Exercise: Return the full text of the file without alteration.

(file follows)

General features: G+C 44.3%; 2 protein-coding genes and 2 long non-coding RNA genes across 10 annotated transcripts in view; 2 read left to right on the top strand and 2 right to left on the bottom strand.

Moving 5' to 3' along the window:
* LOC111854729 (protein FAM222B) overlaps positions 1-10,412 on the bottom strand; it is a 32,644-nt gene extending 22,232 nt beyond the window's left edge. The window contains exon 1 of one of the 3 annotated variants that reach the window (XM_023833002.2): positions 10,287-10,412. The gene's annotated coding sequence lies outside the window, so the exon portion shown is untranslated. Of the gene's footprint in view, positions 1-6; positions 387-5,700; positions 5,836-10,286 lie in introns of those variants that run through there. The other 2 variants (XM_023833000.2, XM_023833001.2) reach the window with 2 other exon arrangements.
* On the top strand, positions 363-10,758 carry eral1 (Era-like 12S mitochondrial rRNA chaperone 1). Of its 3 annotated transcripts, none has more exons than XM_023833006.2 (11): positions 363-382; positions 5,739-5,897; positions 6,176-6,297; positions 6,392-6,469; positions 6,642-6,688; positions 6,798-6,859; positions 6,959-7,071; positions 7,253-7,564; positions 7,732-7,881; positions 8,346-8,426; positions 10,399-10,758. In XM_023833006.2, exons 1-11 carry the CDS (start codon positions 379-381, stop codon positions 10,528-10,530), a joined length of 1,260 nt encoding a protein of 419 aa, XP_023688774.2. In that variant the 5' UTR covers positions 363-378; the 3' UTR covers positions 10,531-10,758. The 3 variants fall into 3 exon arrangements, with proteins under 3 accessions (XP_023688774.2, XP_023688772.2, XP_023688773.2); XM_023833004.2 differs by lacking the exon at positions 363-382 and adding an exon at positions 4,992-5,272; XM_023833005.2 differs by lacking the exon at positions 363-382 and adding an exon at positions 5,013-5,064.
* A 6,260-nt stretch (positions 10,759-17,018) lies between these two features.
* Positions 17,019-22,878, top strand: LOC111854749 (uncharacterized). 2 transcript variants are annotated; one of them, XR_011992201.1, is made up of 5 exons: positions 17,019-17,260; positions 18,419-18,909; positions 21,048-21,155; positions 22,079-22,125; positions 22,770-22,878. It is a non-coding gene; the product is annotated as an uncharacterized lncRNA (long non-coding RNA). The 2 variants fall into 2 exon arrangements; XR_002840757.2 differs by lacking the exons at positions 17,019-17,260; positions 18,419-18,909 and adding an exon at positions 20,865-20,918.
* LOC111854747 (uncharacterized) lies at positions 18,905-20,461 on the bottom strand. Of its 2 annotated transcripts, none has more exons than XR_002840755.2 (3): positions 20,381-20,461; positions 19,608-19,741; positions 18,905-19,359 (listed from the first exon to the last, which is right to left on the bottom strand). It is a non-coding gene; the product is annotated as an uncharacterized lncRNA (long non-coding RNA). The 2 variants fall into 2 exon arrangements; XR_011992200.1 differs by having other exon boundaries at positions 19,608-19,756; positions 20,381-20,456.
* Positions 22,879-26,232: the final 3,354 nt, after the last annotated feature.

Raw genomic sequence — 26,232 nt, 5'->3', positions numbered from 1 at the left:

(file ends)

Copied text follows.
General features: G+C 44.3%; 2 protein-coding genes and 2 long non-coding RNA genes across 10 annotated transcripts in view; 2 read left to right on the top strand and 2 right to left on the bottom strand.

Moving 5' to 3' along the window:
* LOC111854729 (protein FAM222B) overlaps positions 1-10,412 on the bottom strand; it is a 32,644-nt gene extending 22,232 nt beyond the window's left edge. The window contains exon 1 of one of the 3 annotated variants that reach the window (XM_023833002.2): positions 10,287-10,412. The gene's annotated coding sequence lies outside the window, so the exon portion shown is untranslated. Of the gene's footprint in view, positions 1-6; positions 387-5,700; positions 5,836-10,286 lie in introns of those variants that run through there. The other 2 variants (XM_023833000.2, XM_023833001.2) reach the window with 2 other exon arrangements.
* On the top strand, positions 363-10,758 carry eral1 (Era-like 12S mitochondrial rRNA chaperone 1). Of its 3 annotated transcripts, none has more exons than XM_023833006.2 (11): positions 363-382; positions 5,739-5,897; positions 6,176-6,297; positions 6,392-6,469; positions 6,642-6,688; positions 6,798-6,859; positions 6,959-7,071; positions 7,253-7,564; positions 7,732-7,881; positions 8,346-8,426; positions 10,399-10,758. In XM_023833006.2, exons 1-11 carry the CDS (start codon positions 379-381, stop codon positions 10,528-10,530), a joined length of 1,260 nt encoding a protein of 419 aa, XP_023688774.2. In that variant the 5' UTR covers positions 363-378; the 3' UTR covers positions 10,531-10,758. The 3 variants fall into 3 exon arrangements, with proteins under 3 accessions (XP_023688774.2, XP_023688772.2, XP_023688773.2); XM_023833004.2 differs by lacking the exon at positions 363-382 and adding an exon at positions 4,992-5,272; XM_023833005.2 differs by lacking the exon at positions 363-382 and adding an exon at positions 5,013-5,064.
* A 6,260-nt stretch (positions 10,759-17,018) lies between these two features.
* Positions 17,019-22,878, top strand: LOC111854749 (uncharacterized). 2 transcript variants are annotated; one of them, XR_011992201.1, is made up of 5 exons: positions 17,019-17,260; positions 18,419-18,909; positions 21,048-21,155; positions 22,079-22,125; positions 22,770-22,878. It is a non-coding gene; the product is annotated as an uncharacterized lncRNA (long non-coding RNA). The 2 variants fall into 2 exon arrangements; XR_002840757.2 differs by lacking the exons at positions 17,019-17,260; positions 18,419-18,909 and adding an exon at positions 20,865-20,918.
* LOC111854747 (uncharacterized) lies at positions 18,905-20,461 on the bottom strand. Of its 2 annotated transcripts, none has more exons than XR_002840755.2 (3): positions 20,381-20,461; positions 19,608-19,741; positions 18,905-19,359 (listed from the first exon to the last, which is right to left on the bottom strand). It is a non-coding gene; the product is annotated as an uncharacterized lncRNA (long non-coding RNA). The 2 variants fall into 2 exon arrangements; XR_011992200.1 differs by having other exon boundaries at positions 19,608-19,756; positions 20,381-20,456.
* Positions 22,879-26,232: the final 3,354 nt, after the last annotated feature.

Raw genomic sequence — 26,232 nt, 5'->3', positions numbered from 1 at the left: